This website may ask your browser to store cookies. See our Cookies Policy for more information about our use of cookies.

Back to previous page

Impressionism in London - at the Courtauld, National Gallery & Tate Britain

Visits The EY: Impressionists in London exhibition at Tate Britain.

England’s finest collections of French Impressionists at the Courtauld and the National Gallery.

Time for sustenance and reflection during refreshments and lunch in the National Dining Rooms.

Be the first to hear about new London Days by signing up to our fortnightly e-bulletin

29 Jan 2018 £195 Book this tour

  • Etching, 1904.
Navigate tour


British collectors were much slower than their French, Russian and American counterparts to perceive the beauty and greatness of Impressionism. Textile magnate Samuel Courtauld was an exception: his enthusiasm for Manet, Monet, Renoir, Pissarro and Sisley, as well as Degas, Gaugin and Cézanne, led to the formation of one of the greatest collections of Impressionist and Post-Impressionist paintings in the world.

He also founded, in 1930, the Courtauld Institute of Art, to which he bequeathed most of his paintings – now on show in the grand eighteenth-century surroundings of Somerset House – and left a bequest to the National Gallery to assist with the purchase of Impressionists. So here in Trafalgar Square, at the other end of Strand, there is now an excellent group of Impressionists, the result of private bequests, long-term loans and occasional purchase.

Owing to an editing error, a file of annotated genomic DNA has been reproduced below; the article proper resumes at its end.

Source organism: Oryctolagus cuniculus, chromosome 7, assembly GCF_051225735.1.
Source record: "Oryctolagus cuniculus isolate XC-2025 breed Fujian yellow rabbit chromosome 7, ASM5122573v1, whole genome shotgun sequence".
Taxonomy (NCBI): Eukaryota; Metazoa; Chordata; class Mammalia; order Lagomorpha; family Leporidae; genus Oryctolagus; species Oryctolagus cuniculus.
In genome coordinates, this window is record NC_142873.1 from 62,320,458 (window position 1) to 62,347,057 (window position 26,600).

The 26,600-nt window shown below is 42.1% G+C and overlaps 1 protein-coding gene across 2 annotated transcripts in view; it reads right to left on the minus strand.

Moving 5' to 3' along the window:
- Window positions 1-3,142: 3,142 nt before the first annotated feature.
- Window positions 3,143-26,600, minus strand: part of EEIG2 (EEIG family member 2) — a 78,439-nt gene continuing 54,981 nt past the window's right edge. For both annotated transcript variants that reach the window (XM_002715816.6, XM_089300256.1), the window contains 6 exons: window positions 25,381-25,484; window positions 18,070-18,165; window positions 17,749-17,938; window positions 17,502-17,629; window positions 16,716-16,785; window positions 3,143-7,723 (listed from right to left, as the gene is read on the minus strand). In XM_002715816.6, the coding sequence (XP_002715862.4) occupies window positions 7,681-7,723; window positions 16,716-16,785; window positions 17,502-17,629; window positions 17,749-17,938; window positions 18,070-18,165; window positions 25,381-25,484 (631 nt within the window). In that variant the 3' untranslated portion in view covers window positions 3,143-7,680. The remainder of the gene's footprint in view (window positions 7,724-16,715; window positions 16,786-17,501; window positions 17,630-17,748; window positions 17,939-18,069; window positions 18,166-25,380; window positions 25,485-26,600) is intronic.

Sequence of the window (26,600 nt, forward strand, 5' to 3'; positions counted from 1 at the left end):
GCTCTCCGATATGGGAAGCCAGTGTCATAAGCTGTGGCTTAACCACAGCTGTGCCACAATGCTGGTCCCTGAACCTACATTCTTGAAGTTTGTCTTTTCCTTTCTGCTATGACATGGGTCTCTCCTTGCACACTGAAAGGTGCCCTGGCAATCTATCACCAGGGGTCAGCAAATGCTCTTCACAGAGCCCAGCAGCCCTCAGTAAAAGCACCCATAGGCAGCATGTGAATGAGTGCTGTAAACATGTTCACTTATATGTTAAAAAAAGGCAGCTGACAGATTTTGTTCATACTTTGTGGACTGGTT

The Franco-Prussian war and its aftermath drove many French artists across the Channel. The Tate’s EY exhibition: Impressionists in London explores the network of connections between the Impressionists and the British art world forged during this period. The exhibition includes works by Monet, Tissot and Pissarro.

Image of Diane Silverthorne

Dr Diane Silverthorne

Art historian specialising in late-19th and 20th-century art, design and architecture. She studied at Birkbeck University of London, where she also now lectures, and took an MA in Cultural Memory and Museum Studies at the Institute of Germanic and Romance Studies, before completing her PhD at the Royal College of Art. She recently contributed chapters to two anthologies, Music & Modernism c.1849–1950, and The Oxford Critical & Cultural History of Modernist Magazines V3, Europe 1880–1940.


10.15am at the Courtauld Gallery.


C. 5.45pm at Tate Britain.




Entry to the Courtauld and the exhibition, lunch, mid-morning and mid-afternoon refreshments at the National Dining Rooms and travel by taxi between the venues.

Group size

Maximum 14 participants.


We will return the full amount if you notify us 22 or more days before the event. We will retain 50% if cancellation is made within three weeks and 100% if within three days. Please put your cancellation in writing to We advise taking out insurance in case of cancellation and recommend that overseas clients are also covered for possible medical and repatriation costs.

Map: London Days.